Monthly Archives: July 2010

The Chemical blogspace (Cb) has ranked this blog!


I just recently found out this very blog of mine was found and ranked by the Chemical blogspace as number 96 (out of about 250, before you ask). I still don’t know how do they do the math but it seems it has to do with the number of clicks a blog gets over a certain period of time and relating that somehow to the number of new posts over that same period. The Chemical blogspace is a blog which retrieves information from other chemistry blogs on the Internet and gathers it in a way that allows one to search by author, blog, topic or even molecule. The following link is to the ranking of my blog within Cb.

Why isn’t it retrieving my photo or why do all posts appear in the feed without the proper title but with my fullname instead? I have no idea!

Be that as it may, I’m very happy to know this rather neglected hobby is out there, is getting read and has even become a small Internet resource. I call it neglected because my posting rate is about 1 post/month. Some posts have become very popular, such as the ones on NBO analysis and their visualization and the one on PCM calculations and troubleshooting. Some have never amounted to much like the one on my thoughts about baseball or the relationship between knots -through graph theory- and chemistry. Some rants I like a lot like the one on the invention of the wheel and some got posted without proofing (and they remain shamefully so) like that on basis sets. During the first few months the number of visitors was somewhere between 40 to 60 visitors per month, now I don’t have less than 1700 a month! I now get a lot of questions from -mostly- students worldwide, and although I can’t always help them -sometimes not even reply soon!- I’m glad to be taken into consideration. It’s interesting to get these questions since in the vast majority of them you can tell they actually read the posts first; this means this is people actually trying to get something done! I don’t think I’ve ever had a question that requires an RTFM answer, thank goodness!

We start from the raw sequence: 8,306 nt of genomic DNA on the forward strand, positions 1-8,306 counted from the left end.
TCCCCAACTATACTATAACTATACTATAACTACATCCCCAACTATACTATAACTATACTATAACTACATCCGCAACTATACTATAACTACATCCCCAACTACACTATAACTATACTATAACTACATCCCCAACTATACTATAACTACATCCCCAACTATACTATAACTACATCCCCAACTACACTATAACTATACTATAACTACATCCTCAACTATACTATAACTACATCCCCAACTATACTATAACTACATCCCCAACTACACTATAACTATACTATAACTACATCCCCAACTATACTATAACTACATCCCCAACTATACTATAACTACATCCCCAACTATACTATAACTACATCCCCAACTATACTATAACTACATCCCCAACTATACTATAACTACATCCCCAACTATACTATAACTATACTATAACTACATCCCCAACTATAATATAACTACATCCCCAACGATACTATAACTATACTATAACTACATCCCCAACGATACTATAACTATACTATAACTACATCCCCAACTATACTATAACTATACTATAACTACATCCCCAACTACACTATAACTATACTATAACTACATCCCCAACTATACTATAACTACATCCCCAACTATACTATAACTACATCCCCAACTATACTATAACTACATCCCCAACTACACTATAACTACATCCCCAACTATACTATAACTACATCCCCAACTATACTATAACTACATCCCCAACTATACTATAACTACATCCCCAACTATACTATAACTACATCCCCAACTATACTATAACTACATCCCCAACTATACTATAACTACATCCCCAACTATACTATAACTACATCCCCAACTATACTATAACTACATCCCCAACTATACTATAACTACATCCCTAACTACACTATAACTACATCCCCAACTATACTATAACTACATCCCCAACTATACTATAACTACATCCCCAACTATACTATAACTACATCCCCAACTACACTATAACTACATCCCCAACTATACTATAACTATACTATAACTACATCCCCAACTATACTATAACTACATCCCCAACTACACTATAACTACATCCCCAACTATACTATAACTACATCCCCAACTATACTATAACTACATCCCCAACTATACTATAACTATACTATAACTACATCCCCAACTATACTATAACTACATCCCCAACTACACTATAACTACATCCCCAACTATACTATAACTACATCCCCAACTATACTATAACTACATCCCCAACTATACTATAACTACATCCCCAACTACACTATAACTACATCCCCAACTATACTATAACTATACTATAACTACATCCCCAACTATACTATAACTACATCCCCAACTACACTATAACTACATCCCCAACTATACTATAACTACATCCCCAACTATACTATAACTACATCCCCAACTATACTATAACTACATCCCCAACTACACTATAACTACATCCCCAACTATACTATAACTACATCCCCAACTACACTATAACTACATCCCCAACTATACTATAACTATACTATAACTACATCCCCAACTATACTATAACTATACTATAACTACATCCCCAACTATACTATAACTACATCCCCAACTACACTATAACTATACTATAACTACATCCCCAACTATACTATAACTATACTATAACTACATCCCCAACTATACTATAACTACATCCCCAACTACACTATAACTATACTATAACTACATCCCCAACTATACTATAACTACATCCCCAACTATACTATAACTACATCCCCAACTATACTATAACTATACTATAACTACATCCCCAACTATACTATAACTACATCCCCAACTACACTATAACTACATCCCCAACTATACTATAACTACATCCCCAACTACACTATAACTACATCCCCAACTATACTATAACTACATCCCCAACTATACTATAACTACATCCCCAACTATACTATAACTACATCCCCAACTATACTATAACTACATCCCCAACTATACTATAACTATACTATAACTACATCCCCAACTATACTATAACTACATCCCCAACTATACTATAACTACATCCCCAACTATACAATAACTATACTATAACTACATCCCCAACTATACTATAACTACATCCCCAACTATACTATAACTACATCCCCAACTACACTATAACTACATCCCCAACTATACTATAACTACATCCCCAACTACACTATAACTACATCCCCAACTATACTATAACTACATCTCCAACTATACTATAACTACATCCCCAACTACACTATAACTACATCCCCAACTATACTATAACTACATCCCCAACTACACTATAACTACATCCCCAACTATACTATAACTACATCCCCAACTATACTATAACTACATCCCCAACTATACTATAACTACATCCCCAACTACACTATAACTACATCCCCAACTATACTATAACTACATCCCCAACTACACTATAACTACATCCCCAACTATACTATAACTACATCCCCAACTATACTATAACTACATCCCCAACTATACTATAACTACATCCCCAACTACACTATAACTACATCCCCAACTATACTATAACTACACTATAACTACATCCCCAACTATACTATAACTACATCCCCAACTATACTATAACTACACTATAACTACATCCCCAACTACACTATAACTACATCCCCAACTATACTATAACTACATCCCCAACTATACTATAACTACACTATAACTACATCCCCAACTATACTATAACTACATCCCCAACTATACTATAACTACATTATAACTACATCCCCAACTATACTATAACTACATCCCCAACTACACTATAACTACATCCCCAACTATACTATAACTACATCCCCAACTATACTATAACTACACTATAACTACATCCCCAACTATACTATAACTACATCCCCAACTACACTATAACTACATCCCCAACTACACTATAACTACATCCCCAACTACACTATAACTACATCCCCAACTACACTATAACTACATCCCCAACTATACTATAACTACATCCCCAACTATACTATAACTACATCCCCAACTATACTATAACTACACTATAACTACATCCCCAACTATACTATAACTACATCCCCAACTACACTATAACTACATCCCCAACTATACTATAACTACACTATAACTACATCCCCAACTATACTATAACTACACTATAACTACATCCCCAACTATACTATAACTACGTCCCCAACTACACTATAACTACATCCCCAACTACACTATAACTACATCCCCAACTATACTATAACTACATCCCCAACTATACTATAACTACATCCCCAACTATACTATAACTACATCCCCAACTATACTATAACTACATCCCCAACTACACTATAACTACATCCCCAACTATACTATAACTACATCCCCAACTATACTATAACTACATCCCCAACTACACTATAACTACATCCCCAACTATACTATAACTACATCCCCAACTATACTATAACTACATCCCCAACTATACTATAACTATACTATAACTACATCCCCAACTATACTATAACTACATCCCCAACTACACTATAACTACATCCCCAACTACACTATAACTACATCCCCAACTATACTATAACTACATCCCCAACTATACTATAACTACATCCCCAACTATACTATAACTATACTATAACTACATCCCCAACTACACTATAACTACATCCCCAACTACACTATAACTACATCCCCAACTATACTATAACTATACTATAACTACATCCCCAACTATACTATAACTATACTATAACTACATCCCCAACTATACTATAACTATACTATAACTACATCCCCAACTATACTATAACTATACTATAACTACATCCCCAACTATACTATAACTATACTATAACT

This ranking makes me think it could be worth the while to post things more often about my own work; also a good redesigning of the site is due in order to make it a site and not just a blog. Who knows? maybe I can climb higher in the ranking by the end of this year 😉

Thanks to everyone who has ever clicked, read, rated and commented the entries!

Cheers!

How to calculate Fukui indices


It seems a bit weird that there isn’t much information on this topic on the internet. Recently I’ve had to calculate some of these indices to explain an anomalous behaviour in lactones formation and out of curiosity I ran a small search on the net about how to calculate them. Most of the information I retrieved were papers dealing with calculated Fukui and condensed Fukui indices, but unless you count with electronic subscriptions to the corresponding journals you were left in the dark. Moreover, even if you get to read the paper they will tell you as much about how to calculate Fukui indices as they tell you about the Hartree-Fock procedure details.

Therefore here I post this information specifically under “how to calculate Fukui indices” so others might find it. It seems to me this blog is taking a rather educational turn which was not its original intention. Still, if I can atract people to read about my work while finding useful information I’m glad to do it.

Fukui indices are, in short, reactivity indices; they give us information about which atoms in a molecule have a larger tendency to either loose or accept an electron, which we chemist interpret as which are more prone to undergo a nucleophilic or an electrophilic attack, respectively. This in turn has to do with a molecule’s tendency of becoming polarized in the presence of an external field or upon the change of electron density. The key word here is electron density, the whole idea behind Fukui’s lies in the realm of conceptual DFT.